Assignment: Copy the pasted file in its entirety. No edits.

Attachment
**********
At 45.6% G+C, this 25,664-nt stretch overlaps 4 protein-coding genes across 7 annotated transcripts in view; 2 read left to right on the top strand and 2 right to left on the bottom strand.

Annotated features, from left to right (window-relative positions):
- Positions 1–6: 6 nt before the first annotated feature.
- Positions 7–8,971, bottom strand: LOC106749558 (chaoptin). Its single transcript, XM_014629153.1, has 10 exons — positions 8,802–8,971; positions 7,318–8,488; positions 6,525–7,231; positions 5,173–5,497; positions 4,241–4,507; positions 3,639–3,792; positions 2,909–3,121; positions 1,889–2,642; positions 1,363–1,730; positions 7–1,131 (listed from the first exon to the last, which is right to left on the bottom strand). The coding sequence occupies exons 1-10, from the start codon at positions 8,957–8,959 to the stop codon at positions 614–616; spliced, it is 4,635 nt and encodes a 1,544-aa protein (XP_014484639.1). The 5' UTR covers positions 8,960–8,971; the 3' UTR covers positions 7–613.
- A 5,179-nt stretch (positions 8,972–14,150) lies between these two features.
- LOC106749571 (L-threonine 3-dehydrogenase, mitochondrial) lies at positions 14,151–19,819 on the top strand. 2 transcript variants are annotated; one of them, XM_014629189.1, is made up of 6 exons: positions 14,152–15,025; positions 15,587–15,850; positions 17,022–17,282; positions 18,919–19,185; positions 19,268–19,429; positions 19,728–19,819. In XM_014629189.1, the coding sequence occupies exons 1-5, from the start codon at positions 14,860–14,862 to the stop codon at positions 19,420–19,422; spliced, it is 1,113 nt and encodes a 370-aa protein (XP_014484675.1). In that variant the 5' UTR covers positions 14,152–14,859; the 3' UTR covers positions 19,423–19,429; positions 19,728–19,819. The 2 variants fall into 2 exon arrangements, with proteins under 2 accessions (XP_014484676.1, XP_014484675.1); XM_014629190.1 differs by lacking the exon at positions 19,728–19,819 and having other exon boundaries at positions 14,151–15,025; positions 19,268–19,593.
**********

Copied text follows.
At 45.6% G+C, this 25,664-nt stretch overlaps 4 protein-coding genes across 7 annotated transcripts in view; 2 read left to right on the top strand and 2 right to left on the bottom strand.

Annotated features, from left to right (window-relative positions):
- Positions 1–6: 6 nt before the first annotated feature.
- Positions 7–8,971, bottom strand: LOC106749558 (chaoptin). Its single transcript, XM_014629153.1, has 10 exons — positions 8,802–8,971; positions 7,318–8,488; positions 6,525–7,231; positions 5,173–5,497; positions 4,241–4,507; positions 3,639–3,792; positions 2,909–3,121; positions 1,889–2,642; positions 1,363–1,730; positions 7–1,131 (listed from the first exon to the last, which is right to left on the bottom strand). The coding sequence occupies exons 1-10, from the start codon at positions 8,957–8,959 to the stop codon at positions 614–616; spliced, it is 4,635 nt and encodes a 1,544-aa protein (XP_014484639.1). The 5' UTR covers positions 8,960–8,971; the 3' UTR covers positions 7–613.
- A 5,179-nt stretch (positions 8,972–14,150) lies between these two features.
- LOC106749571 (L-threonine 3-dehydrogenase, mitochondrial) lies at positions 14,151–19,819 on the top strand. 2 transcript variants are annotated; one of them, XM_014629189.1, is made up of 6 exons: positions 14,152–15,025; positions 15,587–15,850; positions 17,022–17,282; positions 18,919–19,185; positions 19,268–19,429; positions 19,728–19,819. In XM_014629189.1, the coding sequence occupies exons 1-5, from the start codon at positions 14,860–14,862 to the stop codon at positions 19,420–19,422; spliced, it is 1,113 nt and encodes a 370-aa protein (XP_014484675.1). In that variant the 5' UTR covers positions 14,152–14,859; the 3' UTR covers positions 19,423–19,429; positions 19,728–19,819. The 2 variants fall into 2 exon arrangements, with proteins under 2 accessions (XP_014484676.1, XP_014484675.1); XM_014629190.1 differs by lacking the exon at positions 19,728–19,819 and having other exon boundaries at positions 14,151–15,025; positions 19,268–19,593.